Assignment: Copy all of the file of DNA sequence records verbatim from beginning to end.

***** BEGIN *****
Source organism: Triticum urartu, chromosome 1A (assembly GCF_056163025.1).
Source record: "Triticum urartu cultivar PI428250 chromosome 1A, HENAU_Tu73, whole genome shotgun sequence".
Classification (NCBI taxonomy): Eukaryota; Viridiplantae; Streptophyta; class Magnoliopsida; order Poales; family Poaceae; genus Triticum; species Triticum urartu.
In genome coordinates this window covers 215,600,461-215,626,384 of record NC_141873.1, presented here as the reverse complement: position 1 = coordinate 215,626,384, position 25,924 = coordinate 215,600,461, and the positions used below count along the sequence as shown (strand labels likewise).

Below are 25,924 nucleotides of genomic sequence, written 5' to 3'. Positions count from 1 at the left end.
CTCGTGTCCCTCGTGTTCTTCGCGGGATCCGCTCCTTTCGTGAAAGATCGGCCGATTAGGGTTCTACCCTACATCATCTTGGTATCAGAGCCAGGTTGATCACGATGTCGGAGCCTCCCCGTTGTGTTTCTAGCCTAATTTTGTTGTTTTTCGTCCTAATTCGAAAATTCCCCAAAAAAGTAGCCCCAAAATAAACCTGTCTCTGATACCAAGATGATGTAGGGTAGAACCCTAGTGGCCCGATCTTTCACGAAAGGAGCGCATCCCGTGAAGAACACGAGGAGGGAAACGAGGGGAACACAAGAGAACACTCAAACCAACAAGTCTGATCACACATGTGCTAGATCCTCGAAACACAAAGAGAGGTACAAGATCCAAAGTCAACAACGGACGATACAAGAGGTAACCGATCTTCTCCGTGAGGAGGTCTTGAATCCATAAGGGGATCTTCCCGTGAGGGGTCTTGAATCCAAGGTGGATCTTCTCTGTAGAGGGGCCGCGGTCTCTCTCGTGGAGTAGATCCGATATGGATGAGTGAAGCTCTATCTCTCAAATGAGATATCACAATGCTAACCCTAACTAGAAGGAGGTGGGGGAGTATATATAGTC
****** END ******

Source organism: Triticum urartu, chromosome 1A (assembly GCF_056163025.1).
Source record: "Triticum urartu cultivar PI428250 chromosome 1A, HENAU_Tu73, whole genome shotgun sequence".
Classification (NCBI taxonomy): Eukaryota; Viridiplantae; Streptophyta; class Magnoliopsida; order Poales; family Poaceae; genus Triticum; species Triticum urartu.
In genome coordinates this window covers 215,600,461-215,626,384 of record NC_141873.1, presented here as the reverse complement: position 1 = coordinate 215,626,384, position 25,924 = coordinate 215,600,461, and the positions used below count along the sequence as shown (strand labels likewise).

Below are 25,924 nucleotides of genomic sequence, written 5' to 3'. Positions count from 1 at the left end.
CTCGTGTCCCTCGTGTTCTTCGCGGGATCCGCTCCTTTCGTGAAAGATCGGCCGATTAGGGTTCTACCCTACATCATCTTGGTATCAGAGCCAGGTTGATCACGATGTCGGAGCCTCCCCGTTGTGTTTCTAGCCTAATTTTGTTGTTTTTCGTCCTAATTCGAAAATTCCCCAAAAAAGTAGCCCCAAAATAAACCTGTCTCTGATACCAAGATGATGTAGGGTAGAACCCTAGTGGCCCGATCTTTCACGAAAGGAGCGCATCCCGTGAAGAACACGAGGAGGGAAACGAGGGGAACACAAGAGAACACTCAAACCAACAAGTCTGATCACACATGTGCTAGATCCTCGAAACACAAAGAGAGGTACAAGATCCAAAGTCAACAACGGACGATACAAGAGGTAACCGATCTTCTCCGTGAGGAGGTCTTGAATCCATAAGGGGATCTTCCCGTGAGGGGTCTTGAATCCAAGGTGGATCTTCTCTGTAGAGGGGCCGCGGTCTCTCTCGTGGAGTAGATCCGATATGGATGAGTGAAGCTCTATCTCTCAAATGAGATATCACAATGCTAACCCTAACTAGAAGGAGGTGGGGGAGTATATATAGTC